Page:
Timipre Sylva: Old PH Refinery will begin operation in December
Chief Timipre Sylva, Minister of State for Petroleum Resources.

Adebayo Obajemu

A Federal High Court in Abuja has ruled in favour of Transnational Energy Limited in the dispute over Oil Mining License, OML, 49 oil field, and has ordered Nigeria to pay the firm $20 million damages.

According to the court judgment, Nigeria is expected to restore the Hely Creek and Abigborodo fields in OML 49, farmed-out to Transnational Energy Limited by the Chevron/NNPC Joint Venture, back to the company (Transnational Energy).

The farm-out, which was concluded in 2017 between Transnational Energy and the joint venture operators, Chevron Nigeria Limited, was, among others, for the purpose of providing feedstock to a gas-to-power project developed by Transnational Energy Limited and partners which started in 2012.

In a letter dated 20 February 2017, the Department of Petroleum Resources, DPR, had conveyed a letter of consent by the Minister of Petroleum Resources, approving the farm-out and its terms.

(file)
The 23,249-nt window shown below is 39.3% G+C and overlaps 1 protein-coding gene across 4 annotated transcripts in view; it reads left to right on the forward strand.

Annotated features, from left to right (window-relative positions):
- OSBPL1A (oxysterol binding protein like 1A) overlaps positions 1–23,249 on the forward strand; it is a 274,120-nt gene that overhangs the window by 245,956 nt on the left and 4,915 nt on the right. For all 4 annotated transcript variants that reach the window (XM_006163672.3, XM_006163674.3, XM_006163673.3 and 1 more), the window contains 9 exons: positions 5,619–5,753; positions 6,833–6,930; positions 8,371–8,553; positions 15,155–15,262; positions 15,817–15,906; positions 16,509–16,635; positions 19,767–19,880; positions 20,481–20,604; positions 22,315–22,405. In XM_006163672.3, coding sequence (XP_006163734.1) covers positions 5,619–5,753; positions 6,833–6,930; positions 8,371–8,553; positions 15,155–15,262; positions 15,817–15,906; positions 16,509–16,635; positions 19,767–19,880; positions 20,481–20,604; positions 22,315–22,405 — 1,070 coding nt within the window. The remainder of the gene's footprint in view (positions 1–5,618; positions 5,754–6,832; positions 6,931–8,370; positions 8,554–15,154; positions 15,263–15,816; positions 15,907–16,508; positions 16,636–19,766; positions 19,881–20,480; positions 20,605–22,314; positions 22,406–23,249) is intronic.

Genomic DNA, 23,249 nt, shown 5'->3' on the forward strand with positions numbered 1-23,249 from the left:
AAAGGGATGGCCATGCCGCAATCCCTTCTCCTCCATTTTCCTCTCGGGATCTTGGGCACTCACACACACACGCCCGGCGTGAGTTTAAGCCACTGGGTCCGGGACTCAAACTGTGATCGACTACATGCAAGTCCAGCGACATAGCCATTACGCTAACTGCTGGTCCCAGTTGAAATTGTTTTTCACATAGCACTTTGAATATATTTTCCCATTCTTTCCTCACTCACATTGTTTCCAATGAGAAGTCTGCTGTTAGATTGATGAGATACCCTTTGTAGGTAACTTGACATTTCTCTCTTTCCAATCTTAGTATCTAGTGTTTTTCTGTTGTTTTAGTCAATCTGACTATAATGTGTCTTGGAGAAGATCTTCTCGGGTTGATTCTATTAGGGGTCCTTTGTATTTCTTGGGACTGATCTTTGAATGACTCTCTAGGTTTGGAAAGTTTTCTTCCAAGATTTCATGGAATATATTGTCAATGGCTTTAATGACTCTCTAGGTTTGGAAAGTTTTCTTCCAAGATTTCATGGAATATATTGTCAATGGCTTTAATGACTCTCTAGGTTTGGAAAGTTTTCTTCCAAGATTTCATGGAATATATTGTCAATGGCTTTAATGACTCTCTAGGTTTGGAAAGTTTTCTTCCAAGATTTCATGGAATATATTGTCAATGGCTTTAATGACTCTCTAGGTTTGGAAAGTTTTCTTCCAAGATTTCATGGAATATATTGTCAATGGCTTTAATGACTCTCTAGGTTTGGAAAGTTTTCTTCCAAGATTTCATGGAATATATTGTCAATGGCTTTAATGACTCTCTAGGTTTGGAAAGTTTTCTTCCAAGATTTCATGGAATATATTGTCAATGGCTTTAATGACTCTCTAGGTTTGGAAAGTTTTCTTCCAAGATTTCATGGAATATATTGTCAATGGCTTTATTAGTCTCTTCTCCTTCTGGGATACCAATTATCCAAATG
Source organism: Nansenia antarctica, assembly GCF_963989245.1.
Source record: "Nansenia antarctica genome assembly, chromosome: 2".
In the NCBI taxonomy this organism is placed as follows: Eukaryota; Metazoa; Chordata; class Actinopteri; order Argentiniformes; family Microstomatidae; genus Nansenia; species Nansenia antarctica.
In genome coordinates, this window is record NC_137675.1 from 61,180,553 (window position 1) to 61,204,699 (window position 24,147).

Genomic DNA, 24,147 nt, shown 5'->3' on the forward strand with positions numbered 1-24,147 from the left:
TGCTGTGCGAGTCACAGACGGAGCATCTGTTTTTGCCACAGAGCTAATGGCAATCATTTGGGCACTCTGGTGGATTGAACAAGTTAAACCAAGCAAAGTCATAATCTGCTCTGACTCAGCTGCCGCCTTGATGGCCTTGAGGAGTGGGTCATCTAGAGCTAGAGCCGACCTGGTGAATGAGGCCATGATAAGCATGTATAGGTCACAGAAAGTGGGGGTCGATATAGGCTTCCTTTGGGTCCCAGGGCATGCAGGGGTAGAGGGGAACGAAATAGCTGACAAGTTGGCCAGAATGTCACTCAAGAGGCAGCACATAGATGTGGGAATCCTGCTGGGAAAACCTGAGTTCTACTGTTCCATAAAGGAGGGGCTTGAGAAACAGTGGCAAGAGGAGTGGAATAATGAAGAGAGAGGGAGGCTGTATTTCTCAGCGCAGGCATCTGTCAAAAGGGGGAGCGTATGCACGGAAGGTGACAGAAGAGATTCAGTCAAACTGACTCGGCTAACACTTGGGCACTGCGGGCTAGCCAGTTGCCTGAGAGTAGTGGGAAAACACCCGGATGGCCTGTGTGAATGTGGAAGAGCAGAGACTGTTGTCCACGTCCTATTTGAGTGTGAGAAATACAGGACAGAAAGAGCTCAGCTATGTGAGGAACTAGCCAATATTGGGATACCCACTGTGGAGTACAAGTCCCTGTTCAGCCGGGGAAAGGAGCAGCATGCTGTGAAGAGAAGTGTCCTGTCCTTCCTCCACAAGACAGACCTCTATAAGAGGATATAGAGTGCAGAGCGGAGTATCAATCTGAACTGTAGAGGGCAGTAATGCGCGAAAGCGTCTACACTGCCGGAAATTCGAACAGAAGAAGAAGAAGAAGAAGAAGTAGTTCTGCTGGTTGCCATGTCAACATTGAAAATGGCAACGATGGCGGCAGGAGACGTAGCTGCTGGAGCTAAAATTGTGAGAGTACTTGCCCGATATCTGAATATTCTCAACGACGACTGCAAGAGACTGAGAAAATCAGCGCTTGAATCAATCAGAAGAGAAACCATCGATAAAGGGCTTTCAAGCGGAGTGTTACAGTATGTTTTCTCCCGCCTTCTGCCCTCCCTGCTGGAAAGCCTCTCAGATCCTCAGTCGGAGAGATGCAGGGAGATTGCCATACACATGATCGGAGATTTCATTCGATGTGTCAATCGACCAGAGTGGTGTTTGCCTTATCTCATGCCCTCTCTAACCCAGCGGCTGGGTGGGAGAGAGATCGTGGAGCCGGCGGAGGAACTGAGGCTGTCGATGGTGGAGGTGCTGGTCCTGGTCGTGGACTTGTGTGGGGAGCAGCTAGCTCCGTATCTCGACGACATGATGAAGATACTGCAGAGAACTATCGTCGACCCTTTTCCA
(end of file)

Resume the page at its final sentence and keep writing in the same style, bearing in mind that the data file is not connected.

It equally directed the company to pay a prescribed premium to the Federal Government, after which the farm-out would become effective. Transnational Energy paid the prescribed fee, but, in a twist in January 2019, the late Chief of Staff to President Muhammadu Buhari, Abba Kyari, wrote a memo revoking the earlier ministerial consent, purportedly on the instruction of the president.

The DPR, without any notice to the farmee (Transnational Energy Limited), put the two fields in the 2020 marginal fields basket, though the fields were not part of the original 57 fields approved for the bid round.

The plaintiff (Transnational Energy Limited) and its sister company in the power business, Bresson A.S. Nigeria Limited, filed a suit FHC/ABJ/CS/1067/2020 in the Federal High Court, Abuja to challenge the actions of the respondents – the minister of petroleum resources, the minister of state for petroleum resources, the Department of Petroleum Resources, the National Petroleum Investment Management Services, NAPIMS, and the Attorney of the Federation and Minister of Justice.

The suit, which was filed by way of general originating summons by Transnational Energy Limited’s lawyer, Sijuwade Kayode, was backed by a 27 paragraphs affidavit and 16 exhibits.

Transnational Energy contended that the fields were legally farmed-out to it and that having paid the prescribed premium to the Federal Government, the farm-out was completed and that the later actions of Mr. Kyari was null and void.

The plaintiff asked for four reliefs amongst which is the award of US$20 million as liquidated damages against the defendants.


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